Sustainability usually refers to issues of maintaining the environment and ecosystem or improving the ozone layer.
How about personal sustainability? For nearly 60 years, my determination to fulfill a commitment never wavered.
When I was 17, I promised my father that I would obtain my college degree no matter how long it took. No matter the obstacles or other delays I encountered along the way.
Let me tell you, there were many.
An abusive marriage, raising three children as a single parent and a career with county government were a few.
After acquiring the necessary units at a community college in Highland Park, Mich., and transferring to Wayne State University in Detroit, one would think I was on the home stretch.
But the ensuing decades proved difficult. Just maintaining my self-esteem was a major hurdle. I silently survived physical and emotional abuse at the hands of my then-husband while struggling to provide guidance and nurturing for my children — and juggling a full-time job. Yet I still squeezed in college courses.
I ultimately garnered the strength and insight to survive the emotional stress of divorce, and embraced the unspoken support from my children that sustained us as a family unit. I didn’t realize it at the time, but my children were sustaining me in an enormous way, along with my now-deceased parents, who were my pillars both emotionally and financially, when needed. They were nurturing and giving grandparents.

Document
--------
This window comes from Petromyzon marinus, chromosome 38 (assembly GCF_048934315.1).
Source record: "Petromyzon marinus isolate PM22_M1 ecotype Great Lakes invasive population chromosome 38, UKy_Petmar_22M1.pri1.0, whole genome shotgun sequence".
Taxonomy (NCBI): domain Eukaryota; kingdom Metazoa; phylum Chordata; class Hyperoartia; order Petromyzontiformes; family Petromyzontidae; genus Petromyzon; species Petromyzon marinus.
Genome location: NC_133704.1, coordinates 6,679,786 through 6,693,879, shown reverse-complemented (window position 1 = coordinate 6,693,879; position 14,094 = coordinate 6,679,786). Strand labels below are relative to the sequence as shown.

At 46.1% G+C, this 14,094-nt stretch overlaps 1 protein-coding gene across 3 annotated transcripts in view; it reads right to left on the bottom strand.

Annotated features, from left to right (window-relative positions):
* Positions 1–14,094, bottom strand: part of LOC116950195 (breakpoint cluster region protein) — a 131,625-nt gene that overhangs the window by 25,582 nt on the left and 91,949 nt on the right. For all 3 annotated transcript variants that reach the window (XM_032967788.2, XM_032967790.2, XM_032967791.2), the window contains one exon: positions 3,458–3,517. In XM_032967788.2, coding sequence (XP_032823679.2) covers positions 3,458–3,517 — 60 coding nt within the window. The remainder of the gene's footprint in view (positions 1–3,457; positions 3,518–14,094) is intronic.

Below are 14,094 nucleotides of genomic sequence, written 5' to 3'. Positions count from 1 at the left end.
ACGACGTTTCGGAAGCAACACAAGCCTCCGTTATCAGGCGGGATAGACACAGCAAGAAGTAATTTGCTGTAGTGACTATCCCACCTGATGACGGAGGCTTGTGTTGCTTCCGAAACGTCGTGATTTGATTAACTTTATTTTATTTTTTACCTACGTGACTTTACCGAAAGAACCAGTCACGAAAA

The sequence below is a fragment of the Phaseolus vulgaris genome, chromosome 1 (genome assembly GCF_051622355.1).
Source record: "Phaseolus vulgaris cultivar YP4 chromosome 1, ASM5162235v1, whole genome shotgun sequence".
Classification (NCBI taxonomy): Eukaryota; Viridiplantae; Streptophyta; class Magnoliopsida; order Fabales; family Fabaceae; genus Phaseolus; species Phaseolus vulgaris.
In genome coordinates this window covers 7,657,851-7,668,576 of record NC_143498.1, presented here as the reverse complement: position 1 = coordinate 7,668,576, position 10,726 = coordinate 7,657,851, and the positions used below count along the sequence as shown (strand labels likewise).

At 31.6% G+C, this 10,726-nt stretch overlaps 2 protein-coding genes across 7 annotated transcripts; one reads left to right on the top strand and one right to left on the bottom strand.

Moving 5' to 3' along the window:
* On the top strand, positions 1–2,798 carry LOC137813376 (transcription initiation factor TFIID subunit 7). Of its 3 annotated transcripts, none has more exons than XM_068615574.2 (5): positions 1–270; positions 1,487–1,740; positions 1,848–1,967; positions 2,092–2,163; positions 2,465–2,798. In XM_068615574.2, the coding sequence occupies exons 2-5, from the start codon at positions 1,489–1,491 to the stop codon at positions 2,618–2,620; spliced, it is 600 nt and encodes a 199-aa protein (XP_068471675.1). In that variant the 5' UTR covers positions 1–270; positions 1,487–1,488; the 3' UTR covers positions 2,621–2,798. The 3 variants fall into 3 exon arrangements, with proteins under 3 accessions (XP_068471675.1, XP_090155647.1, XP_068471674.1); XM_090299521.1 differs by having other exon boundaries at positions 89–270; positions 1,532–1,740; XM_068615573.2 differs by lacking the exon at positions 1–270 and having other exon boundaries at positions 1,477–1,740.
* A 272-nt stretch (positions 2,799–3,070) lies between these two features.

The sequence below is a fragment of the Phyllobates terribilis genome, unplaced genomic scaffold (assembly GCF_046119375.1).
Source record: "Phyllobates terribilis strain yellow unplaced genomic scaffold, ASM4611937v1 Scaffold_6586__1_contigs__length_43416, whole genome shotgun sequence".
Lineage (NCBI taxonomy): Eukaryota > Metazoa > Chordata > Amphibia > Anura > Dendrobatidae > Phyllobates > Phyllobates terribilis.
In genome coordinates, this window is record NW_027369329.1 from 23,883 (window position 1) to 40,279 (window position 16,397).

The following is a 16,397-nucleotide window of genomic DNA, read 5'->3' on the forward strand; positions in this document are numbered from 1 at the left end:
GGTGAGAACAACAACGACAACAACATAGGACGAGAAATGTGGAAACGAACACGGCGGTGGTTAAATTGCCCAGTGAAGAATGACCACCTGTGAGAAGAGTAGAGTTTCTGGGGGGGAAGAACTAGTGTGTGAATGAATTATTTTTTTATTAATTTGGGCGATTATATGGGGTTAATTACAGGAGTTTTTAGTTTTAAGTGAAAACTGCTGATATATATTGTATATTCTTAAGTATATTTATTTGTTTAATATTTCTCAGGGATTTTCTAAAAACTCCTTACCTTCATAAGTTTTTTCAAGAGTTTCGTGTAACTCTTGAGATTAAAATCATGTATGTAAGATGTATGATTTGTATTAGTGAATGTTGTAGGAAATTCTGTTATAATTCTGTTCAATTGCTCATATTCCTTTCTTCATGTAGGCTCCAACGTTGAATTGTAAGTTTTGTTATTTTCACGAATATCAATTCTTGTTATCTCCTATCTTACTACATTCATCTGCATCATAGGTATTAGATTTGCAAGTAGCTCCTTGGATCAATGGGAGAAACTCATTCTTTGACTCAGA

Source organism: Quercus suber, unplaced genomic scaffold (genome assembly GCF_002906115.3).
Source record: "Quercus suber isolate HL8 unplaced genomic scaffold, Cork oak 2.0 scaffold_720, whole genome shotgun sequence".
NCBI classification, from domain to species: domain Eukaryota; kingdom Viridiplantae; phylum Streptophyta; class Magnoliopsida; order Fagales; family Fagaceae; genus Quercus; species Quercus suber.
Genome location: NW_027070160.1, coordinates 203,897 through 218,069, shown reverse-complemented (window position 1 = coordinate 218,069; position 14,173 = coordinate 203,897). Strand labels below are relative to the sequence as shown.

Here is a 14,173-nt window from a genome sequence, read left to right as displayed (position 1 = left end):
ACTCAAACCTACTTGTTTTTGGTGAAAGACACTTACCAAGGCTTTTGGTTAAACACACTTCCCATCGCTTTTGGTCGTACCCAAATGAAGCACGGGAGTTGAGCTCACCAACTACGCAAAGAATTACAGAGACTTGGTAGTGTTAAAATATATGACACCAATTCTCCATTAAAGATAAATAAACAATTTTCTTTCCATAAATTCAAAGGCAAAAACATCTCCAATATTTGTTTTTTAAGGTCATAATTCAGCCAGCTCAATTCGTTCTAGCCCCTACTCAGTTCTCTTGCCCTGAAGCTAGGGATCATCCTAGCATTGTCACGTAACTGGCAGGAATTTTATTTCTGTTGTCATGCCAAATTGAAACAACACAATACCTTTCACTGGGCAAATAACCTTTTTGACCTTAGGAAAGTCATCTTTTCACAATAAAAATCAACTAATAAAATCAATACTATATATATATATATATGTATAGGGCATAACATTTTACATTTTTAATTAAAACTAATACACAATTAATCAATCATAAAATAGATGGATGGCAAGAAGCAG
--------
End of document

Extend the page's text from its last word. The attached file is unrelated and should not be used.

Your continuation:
In 1976, I moved from Detroit to Los Angeles with my two girls; my son had started his first year at Morehouse College in Atlanta, Ga. In California, I married my childhood sweetheart and we became a blended family of eight in 1979. Over time I was able to build a successful career as a vice president in corporate banking in Los Angeles; then as acting executive director at a nonprofit in South Los Angeles — all of which required different levels of sustainability. I grew to understand that allowing myself flexibility and time to reflect meant that I was capable of success in whatever goals I set for myself.
My time at USC has been the most enjoyable and rewarding part of my educational journey. I first attended USC in 1980 while working at First Interstate Bank and taking a night course in accounting. I didn’t return to USC until 2000 when my husband, Ernie, joined the university, which provided me with educational benefits (available to employees and their families) to complete my education as a Trojan.
My professors, advisers and the administrative staff have been the best of the best. My professors at USC Dornsife were inspiring, available, very conversant in their subject matter and provided the educational support I needed to succeed. My advisers were also available and supportive and kept me informed about courses in my major that might be of special interest to me.
In life there are obstacles that can hinder progress and growth. I never even mentioned my house burning down and my three knee surgeries. Our challenges may call into question the choices we make; however, sustaining my values meant keeping my promise. In May 2013, I earned my bachelor’s degree in sociology at age 75.
I kept my promise to my father, who died in 1984.
But this journey has not been about holding that diploma. It’s about knowing who I am in this world. This required not only my own ability to sustain from within, but also the loyalty from those who supported and believed in me. I’ve heard it takes only one person to believe in you. In my case, I had friends and a Family.
Cynthia Maxwell-Dillard graduated with her bachelor’s in sociology at USC Dornsife in May 2013. Her first job was at age 17 with the U.S. Department of the Army. She was cleared to work on top secret documents and quickly learned she held a crucial job. Her most fulfilling career experience has been learning about and understanding the complexities and politics of working in a poor and underserved community of Los Angeles.